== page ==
The University of North Georgia's Student Newspaper




Going Green on Campus


Living sustainably isn’t always easy, especially for most college students on a budget. Here are 4 simple and cheap options for students looking to help the environment. 

One of the easiest ways college students can reduce their carbon footprint is to invest in reusable water bottles. Currently, in the U.S., there are approximately 2 million tons worth of plastic water bottles in landfills.

“There are many other sustainable choices students can make in their diet and lifestyle to reduce the number of single-use plastic waste and help the environment.”- said University of North Georgia student, Rebecca Egan

There are tons of affordable stainless steel water bottle options at Target, Amazon, or Walmart. This one from Target is insulated, dishwasher safe, and only $6. The bottle comes in a variety of bright colors like teal or coral.

Another great way to save not just the environment, but money too is to carpool. Sharing a ride with a friend can reduce CO2 emissions in the air. Decreasing the number of cars on the road helps lessen congestion on and off campus roads and frees up space in the parking lot. According to the EPA, vehicles account for a little over one-fifth of all U.S. carbon emissions, so carpooling is a more eco-friendly and cost-effective way to get to campus.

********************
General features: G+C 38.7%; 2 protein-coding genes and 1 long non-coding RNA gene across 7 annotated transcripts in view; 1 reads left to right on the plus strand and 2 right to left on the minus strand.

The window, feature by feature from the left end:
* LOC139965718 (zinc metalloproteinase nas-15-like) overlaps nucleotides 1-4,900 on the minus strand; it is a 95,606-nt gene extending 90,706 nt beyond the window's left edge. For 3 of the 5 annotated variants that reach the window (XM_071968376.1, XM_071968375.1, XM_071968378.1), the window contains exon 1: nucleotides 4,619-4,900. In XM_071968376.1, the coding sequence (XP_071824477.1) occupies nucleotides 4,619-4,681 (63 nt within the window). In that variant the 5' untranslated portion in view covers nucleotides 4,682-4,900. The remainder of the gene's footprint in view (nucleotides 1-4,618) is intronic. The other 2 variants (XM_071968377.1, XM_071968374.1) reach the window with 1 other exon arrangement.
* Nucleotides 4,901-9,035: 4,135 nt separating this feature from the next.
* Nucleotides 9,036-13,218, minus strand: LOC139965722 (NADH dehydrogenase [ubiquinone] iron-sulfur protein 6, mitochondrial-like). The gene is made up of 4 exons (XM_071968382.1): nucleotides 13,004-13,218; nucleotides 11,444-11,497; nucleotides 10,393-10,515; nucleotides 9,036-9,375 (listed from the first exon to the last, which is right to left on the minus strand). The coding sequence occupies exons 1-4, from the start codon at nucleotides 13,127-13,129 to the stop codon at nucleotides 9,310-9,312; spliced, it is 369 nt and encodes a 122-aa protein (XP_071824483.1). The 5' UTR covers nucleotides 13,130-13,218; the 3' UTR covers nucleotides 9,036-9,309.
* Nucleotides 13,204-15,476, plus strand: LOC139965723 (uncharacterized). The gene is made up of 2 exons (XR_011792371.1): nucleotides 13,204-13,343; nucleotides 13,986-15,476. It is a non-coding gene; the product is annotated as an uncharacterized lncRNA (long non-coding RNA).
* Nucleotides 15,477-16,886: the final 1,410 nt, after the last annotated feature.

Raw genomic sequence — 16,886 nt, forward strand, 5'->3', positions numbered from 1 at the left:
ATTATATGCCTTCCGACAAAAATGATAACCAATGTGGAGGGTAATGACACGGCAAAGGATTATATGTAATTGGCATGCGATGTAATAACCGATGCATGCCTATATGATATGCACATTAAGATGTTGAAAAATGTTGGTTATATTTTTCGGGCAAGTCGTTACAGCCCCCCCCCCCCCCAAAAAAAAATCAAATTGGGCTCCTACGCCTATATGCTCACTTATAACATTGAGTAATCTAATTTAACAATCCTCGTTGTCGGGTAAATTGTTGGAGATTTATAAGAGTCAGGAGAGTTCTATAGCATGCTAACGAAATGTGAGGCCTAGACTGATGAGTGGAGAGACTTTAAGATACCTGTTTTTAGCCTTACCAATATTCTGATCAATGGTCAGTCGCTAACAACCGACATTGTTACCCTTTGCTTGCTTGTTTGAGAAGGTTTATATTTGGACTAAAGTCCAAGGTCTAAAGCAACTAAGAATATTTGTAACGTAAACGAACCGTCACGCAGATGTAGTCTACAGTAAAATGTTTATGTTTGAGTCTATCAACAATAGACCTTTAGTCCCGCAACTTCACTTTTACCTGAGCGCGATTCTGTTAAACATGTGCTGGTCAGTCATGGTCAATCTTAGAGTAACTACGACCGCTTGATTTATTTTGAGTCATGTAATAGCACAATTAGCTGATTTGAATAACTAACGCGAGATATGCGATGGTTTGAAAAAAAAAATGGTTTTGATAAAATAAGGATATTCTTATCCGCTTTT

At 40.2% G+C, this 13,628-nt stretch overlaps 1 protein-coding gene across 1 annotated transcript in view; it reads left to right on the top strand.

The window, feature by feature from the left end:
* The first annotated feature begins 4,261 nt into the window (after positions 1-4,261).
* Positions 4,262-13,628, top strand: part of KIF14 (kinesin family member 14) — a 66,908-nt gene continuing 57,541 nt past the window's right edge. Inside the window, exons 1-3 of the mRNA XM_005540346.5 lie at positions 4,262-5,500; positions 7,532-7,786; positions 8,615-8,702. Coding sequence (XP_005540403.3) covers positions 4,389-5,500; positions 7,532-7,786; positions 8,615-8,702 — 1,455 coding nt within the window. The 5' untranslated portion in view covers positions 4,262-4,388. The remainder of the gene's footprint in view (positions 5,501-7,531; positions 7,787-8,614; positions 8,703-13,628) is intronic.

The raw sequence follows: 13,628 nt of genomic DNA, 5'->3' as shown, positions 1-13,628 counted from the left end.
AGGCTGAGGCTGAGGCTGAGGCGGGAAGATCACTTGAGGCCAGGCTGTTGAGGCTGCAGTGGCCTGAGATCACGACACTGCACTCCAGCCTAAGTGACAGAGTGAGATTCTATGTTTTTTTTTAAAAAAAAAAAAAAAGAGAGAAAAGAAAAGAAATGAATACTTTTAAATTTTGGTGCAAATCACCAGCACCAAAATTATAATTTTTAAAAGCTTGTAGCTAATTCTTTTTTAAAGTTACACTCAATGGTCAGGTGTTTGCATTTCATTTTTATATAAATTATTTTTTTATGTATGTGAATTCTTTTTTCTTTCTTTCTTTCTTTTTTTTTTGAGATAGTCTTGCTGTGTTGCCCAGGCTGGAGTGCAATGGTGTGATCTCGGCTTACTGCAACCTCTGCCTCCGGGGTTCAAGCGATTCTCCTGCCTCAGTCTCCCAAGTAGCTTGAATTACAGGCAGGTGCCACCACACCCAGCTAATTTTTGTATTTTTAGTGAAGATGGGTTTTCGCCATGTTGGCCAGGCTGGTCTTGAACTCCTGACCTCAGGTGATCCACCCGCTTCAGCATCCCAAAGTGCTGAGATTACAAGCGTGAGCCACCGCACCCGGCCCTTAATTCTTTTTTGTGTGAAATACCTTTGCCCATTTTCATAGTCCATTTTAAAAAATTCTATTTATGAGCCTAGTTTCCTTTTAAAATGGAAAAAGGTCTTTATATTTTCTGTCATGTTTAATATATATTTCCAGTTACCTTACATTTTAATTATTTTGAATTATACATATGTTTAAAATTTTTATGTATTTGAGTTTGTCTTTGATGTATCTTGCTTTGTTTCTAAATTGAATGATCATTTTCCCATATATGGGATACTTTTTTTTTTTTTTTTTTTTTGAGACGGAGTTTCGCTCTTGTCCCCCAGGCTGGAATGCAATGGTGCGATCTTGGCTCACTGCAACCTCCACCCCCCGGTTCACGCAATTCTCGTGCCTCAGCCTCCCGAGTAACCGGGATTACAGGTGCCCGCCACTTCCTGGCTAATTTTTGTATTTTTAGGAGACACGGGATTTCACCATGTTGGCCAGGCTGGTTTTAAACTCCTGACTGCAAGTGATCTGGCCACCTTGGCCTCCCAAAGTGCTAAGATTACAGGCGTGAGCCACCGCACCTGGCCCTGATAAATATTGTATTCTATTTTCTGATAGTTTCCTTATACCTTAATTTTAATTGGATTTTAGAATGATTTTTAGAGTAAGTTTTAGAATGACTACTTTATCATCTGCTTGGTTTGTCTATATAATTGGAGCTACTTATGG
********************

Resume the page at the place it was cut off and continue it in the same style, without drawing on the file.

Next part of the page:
Thrifting clothing and furniture for dorm rooms or apartments is an option for students to shop on a budget while helping the earth. Purchasing secondhand increases the wearability and lifespan of an article of clothing and can help neutralize its carbon footprint. Plato’s Closet, Uptown Cheapskate, and Goodwill are some popular and affordable options for second-hand clothing and room decor. Facebook Marketplace and eBay Inc. are some other options for discounted furniture and other home appliances. 

Cutting out meat or participating in trends such as “meatless Monday” is a healthier way to get in greens while saving the earth’s ecosystem. A study done by the Environmental Defense Fund states “If every American skipped one meal of chicken per week and substituted vegetables and grains…the carbon dioxide savings would be the same as taking more than half a million cars off of U.S. roads.” 

Protein sources such as beans, lentils, and other legumes are some of the cheapest goods in grocery stores. Making this plant-based switch would significantly decrease one’s grocery bill.

Environmentalism doesn’t always have to be expensive or difficult. Making small substitutions in your diet or swapping to reusable products can make all the difference.

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Melody Arispe
Melody Arispe, Gainesville Officer
Hey! My name is Melody and I am a student on the Gainesville campus. I am majoring in Communications with a concentration in Multimedia Journalism. I love being a part of Vanguard and being able to share and express ideas, stories, and current events with everyone.
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Going Green on Campus